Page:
Neiman wanted to join Fletcher’s band. It was the best in the school and he wanted to be a part of it because he wanted to be the best jazz drummer ever. “I’d rather die drunk and broke at thirty-four and have people at a dinner table talk about me than live to be rich and sober at ninety and nobody remember who I was,” he once says to his father.
After he works immensely hard to get Fletcher’s attention, he is finally able to join the band. On the first day, we get a long, heartwarming conversation between the two of them. Fletcher asks him questions about his past and his family. He’s as nice to him as we can expect any teacher to be. Smiling, encouraging and caring.
We, along with Fletcher, learn that Neiman has a father whom he first refers to as writer. Then he changes his profession, with a tinge of embarrassment, to that of a teacher when Fletcher asks what he has written. We learn that Neiman’s mother had left his dad and him when he was young.
As the film progresses, we understand Neiman’s character more deeply. He has many unresolved mental issues. Neiman’s relationship with his father is not one filled with respect or admiration. He doesn’t look up to his father like a normal child from a normal family. He spends time with his father because he pities and feels sorry for him. I believe one of Neiman’s worst fears is that he would grow up to be like his father. To him, he was a loser who could neither become a famous writer nor have a loving wife.
The conversation is followed by the famous chair flinging scene. Fletcher moves his face deep inside Neiman’s comfort zone, after almost throwing a chair at his face, and breaks him down mentally and emotionally with his words. Words derived from the data he collected during the conversation.
The entire film unfolds in a similar manner. We see Fletcher talking to a little girl with a lot of affection and kindness, making both us and Neiman hope that Fletcher still has humanity and love left in him, only to be followed by a scene where he again destroys Neiman with his words. We see Fletcher, with tears in his eyes, talk about one of his students who died recently, only to be followed by a scene where we learn that the student committed suicide out of the immense pressure and emotional trauma that he was made to undergo under Fletcher’s tutorship. This constant shift in perspective is traumatising to Neiman. He is filled with self-doubt and uncertainties. The only way he knows how to deal with it is by working even harder, which is what Fletcher wants him to do.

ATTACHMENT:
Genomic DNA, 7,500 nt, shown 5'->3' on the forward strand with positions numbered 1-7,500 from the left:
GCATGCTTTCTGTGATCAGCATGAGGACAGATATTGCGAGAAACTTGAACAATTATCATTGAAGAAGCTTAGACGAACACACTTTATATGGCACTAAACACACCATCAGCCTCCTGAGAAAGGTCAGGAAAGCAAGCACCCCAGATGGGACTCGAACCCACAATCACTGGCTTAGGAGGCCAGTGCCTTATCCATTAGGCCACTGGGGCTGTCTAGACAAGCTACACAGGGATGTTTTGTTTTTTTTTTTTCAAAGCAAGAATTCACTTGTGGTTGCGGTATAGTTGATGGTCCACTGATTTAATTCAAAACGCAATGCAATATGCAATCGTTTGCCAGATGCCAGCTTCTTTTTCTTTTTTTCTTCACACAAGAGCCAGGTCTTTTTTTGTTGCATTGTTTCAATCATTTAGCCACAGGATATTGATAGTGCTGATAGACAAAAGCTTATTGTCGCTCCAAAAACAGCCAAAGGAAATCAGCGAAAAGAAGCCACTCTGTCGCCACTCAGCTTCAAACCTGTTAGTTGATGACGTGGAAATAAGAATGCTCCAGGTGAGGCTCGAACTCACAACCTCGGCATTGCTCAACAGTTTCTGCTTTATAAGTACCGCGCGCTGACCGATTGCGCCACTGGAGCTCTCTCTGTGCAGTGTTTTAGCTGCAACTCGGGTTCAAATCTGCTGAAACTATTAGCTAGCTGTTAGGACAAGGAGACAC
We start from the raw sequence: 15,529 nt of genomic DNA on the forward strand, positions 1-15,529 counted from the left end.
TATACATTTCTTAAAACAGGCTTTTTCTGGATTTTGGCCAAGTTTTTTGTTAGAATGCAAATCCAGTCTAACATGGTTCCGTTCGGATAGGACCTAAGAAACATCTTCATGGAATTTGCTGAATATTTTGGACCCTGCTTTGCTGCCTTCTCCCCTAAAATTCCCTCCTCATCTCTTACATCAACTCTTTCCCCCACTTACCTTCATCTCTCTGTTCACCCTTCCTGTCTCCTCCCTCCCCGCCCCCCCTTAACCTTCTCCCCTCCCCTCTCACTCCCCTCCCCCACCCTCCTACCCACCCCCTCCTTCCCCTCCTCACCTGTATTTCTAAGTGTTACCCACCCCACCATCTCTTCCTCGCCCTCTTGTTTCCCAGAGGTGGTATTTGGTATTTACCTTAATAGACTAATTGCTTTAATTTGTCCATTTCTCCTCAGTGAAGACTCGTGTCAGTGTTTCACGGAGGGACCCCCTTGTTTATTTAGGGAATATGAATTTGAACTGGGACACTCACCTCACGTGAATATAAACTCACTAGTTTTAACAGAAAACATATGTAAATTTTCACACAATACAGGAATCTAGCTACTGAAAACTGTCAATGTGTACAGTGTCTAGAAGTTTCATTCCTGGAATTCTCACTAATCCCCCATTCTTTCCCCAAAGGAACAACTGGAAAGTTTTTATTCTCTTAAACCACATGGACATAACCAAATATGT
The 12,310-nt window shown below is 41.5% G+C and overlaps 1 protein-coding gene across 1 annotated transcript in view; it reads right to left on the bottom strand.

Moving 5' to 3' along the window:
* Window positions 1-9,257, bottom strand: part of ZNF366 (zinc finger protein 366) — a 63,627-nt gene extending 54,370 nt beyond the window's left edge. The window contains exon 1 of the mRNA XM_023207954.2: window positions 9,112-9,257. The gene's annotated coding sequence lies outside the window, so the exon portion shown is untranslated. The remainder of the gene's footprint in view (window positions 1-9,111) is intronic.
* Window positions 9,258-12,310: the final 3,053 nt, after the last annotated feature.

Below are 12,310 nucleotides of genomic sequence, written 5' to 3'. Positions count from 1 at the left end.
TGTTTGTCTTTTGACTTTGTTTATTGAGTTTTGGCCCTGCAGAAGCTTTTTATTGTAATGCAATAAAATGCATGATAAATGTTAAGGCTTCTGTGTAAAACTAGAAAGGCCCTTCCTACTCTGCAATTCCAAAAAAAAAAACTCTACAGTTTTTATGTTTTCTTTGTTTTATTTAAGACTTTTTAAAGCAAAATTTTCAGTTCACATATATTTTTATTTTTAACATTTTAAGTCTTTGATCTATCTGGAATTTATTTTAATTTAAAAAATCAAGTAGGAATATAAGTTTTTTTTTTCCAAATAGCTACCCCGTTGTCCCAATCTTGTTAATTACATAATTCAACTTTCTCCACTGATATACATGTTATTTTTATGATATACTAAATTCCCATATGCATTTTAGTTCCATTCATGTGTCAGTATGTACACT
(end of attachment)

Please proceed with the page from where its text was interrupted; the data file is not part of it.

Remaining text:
This makes Whiplash one of the best psychological thrillers I have ever watched. We, as the audience, are kept in the dark when it comes to Fletcher’s life and past. We only know as much as Neiman knows and this is what makes the film so affecting and emotionally damaging to so many of the viewers. We get a personal experience of Neiman’s descent (or ascent?).
After ninety minutes of our undivided attention, the film only wants to ask us an age-old question: till what point do the ends justify the means?
The film doesn’t give us an answer. Like all great films, it only makes us think. Fletcher, towards the end, again plays with Neiman’s mind, making him believe that he actually wants to give him a chance in his new band, only to destroy him, again, by giving him the name of a different song than the one they were actually playing.
Neiman leaves the stage and this time, both us, the audience, and his father hope that he leaves Fletcher once and for all. He doesn’t. He comes back up to the stage and starts playing again, but this time with rage. However, Fletcher seems to be encouraging him now – but do not forget the enormous number of times he has played with his mind. Who’s to know he won’t be the same abusive teacher again?
Neiman probably did give one of the best drum performances that day. He probably does become the next “Bird”. He probably did end up being the saviour of jazz, but after all he has gone through and will probably continue to undergo, is it really worth it?
Disclaimer: This article has not been written by Film Companion’s editorial team.